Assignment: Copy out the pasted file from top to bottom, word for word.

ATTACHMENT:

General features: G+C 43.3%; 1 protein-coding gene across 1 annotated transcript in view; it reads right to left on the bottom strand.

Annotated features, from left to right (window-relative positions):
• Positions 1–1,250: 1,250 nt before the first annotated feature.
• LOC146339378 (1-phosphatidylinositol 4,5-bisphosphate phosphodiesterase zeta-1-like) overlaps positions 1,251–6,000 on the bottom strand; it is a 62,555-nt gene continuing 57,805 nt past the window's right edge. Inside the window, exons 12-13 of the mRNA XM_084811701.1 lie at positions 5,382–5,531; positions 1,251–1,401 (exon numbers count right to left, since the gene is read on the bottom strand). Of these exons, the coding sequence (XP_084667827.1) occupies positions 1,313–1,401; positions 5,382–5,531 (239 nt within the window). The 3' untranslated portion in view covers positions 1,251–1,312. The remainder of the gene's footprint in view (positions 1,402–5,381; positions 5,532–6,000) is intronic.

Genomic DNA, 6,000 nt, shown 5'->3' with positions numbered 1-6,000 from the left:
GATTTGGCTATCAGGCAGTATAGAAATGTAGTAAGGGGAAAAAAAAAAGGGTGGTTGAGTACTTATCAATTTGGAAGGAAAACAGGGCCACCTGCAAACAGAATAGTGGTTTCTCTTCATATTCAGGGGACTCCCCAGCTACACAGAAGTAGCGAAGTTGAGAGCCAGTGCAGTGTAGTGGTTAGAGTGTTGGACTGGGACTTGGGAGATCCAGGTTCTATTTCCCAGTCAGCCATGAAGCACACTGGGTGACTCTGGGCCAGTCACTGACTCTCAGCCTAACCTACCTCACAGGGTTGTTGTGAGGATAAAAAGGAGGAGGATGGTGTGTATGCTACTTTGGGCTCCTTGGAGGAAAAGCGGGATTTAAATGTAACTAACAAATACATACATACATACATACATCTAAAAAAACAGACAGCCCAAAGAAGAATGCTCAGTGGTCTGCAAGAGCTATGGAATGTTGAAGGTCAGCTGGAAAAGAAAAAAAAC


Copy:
General features: G+C 43.3%; 1 protein-coding gene across 1 annotated transcript in view; it reads right to left on the bottom strand.

Annotated features, from left to right (window-relative positions):
• Positions 1–1,250: 1,250 nt before the first annotated feature.
• LOC146339378 (1-phosphatidylinositol 4,5-bisphosphate phosphodiesterase zeta-1-like) overlaps positions 1,251–6,000 on the bottom strand; it is a 62,555-nt gene continuing 57,805 nt past the window's right edge. Inside the window, exons 12-13 of the mRNA XM_084811701.1 lie at positions 5,382–5,531; positions 1,251–1,401 (exon numbers count right to left, since the gene is read on the bottom strand). Of these exons, the coding sequence (XP_084667827.1) occupies positions 1,313–1,401; positions 5,382–5,531 (239 nt within the window). The 3' untranslated portion in view covers positions 1,251–1,312. The remainder of the gene's footprint in view (positions 1,402–5,381; positions 5,532–6,000) is intronic.

Genomic DNA, 6,000 nt, shown 5'->3' with positions numbered 1-6,000 from the left:
GATTTGGCTATCAGGCAGTATAGAAATGTAGTAAGGGGAAAAAAAAAAGGGTGGTTGAGTACTTATCAATTTGGAAGGAAAACAGGGCCACCTGCAAACAGAATAGTGGTTTCTCTTCATATTCAGGGGACTCCCCAGCTACACAGAAGTAGCGAAGTTGAGAGCCAGTGCAGTGTAGTGGTTAGAGTGTTGGACTGGGACTTGGGAGATCCAGGTTCTATTTCCCAGTCAGCCATGAAGCACACTGGGTGACTCTGGGCCAGTCACTGACTCTCAGCCTAACCTACCTCACAGGGTTGTTGTGAGGATAAAAAGGAGGAGGATGGTGTGTATGCTACTTTGGGCTCCTTGGAGGAAAAGCGGGATTTAAATGTAACTAACAAATACATACATACATACATACATCTAAAAAAACAGACAGCCCAAAGAAGAATGCTCAGTGGTCTGCAAGAGCTATGGAATGTTGAAGGTCAGCTGGAAAAGAAAAAAAAC